Here is a list of types of questions that will help you keep the conversation focused, productive, and on track:

  • Go/No Go: Do we even need to discuss this? Do we even have the authority to make this decision? Are we the right people to be discussing it? Do we have all of the right people on the call? Is now the best time to be discussing this? Is this the correct thing for us to focus on right now? Would this be better handled through a face-to-face/ email?
  • Clarifying: What specifically do you mean? In other words, what it seems like you are saying is … From everything I have heard, it feels like the main issues are … I am not sure I understand exactly what you are getting at; could you take a minute to clarify … According to the numbers you have given, it looks like … is that correct? Could you be more specific? Can you give us a bit more detail?
  • Assumptions: How do we know this is true? How can we be sure these numbers are right? What assumptions are we basing that on? How did they measure that? What was the methodology for collecting that information? Who supplied this information? What else is this like? How is this different? What might go wrong? What is unique about this?
  • Causation: What caused this to happen? Who was responsible for this happening? What do you think was the root cause? Who made this decision? What triggered this to happen? Who or what do you feel were the main drivers of this? What led us to this position? 
  • Impact: What do you think will happen? How will this impact … What will the outcome likely be? How might this hurt us? What alternatives do you see? Are there benefits? What do you think is the probability of this happening is?
  • Actions: What do we need to do first? What should the next steps be? Where do we go next? How do you want to handle this? Who will be responsible? How will we know what success looks like? What is the plan for implementation? Who has accountability?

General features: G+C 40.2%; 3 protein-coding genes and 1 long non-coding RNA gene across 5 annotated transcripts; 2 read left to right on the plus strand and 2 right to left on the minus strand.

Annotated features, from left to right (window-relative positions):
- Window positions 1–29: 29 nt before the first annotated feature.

7. Since you are asking great questions, the following step is to be excellent at listening to the answers.

For me, the only way to do this is to remove all distractions. I also repeat what the person is saying over and over again in my head to keep the mental chatter at bay and help me lock the information into my brain. I constantly summarize and paraphrase their comments in my head to keep focused on what they are saying, what important points they are making, and the main ideas they are expressing.

 

8. Along with superb listening is superior note-taking.

The key here is to create a system for yourself to quickly and easily get down all of the most critical information—sort of your unique shorthand, with symbols and words that make sense to you. I cannot possibly stress strongly enough how valuable taking good notes can be; it has been a career saver for me more than one time. Be sure to date all notes, list people on the Zoom meeting, and indicate the critical information.

 

9. Action steps.

Never end a meeting without clearly determining what will happen next and who is accountable for it. The next step might be another meeting, an email, the launch or termination of a project. An excellent way to do this is to use your notes to give a quick summary of the main things covered. Check in to see if everyone agrees. Additionally, list the action steps and action owners. Then ask for verification.

 

10. One last opportunity.

I typically end Zoom meetings with one last opportunity for anyone to offer an opinion or concern. My standard line is: Before we leave, are there any questions, concerns, issues, pushback, feedback, anything else to offer?

 

11. Review important information.

Immediately after the meeting, take just a minute or two to go back over your notes. Add in information where necessary and file the notes.

 

12. Follow up.

I often follow up the Zoom meeting with a quick summary to ​all the participants reiterating the key points and action steps/action owners.

 

13. Meeting concerns.

When a meeting does not seem to go well, I will immediately contact a few key people to discuss any concerns they might have.

 

Well, this is about all I can think of right now; if I come up with more, I’ll send it along. As I said initially, you likely already knew much of this; however, the simple question is: Do you do these things on every important Zoom call?


If you want to get in contact with me, I’d love to hear from you. Please visit my site at https://johnspence.com/contact/ and let me know how I can help.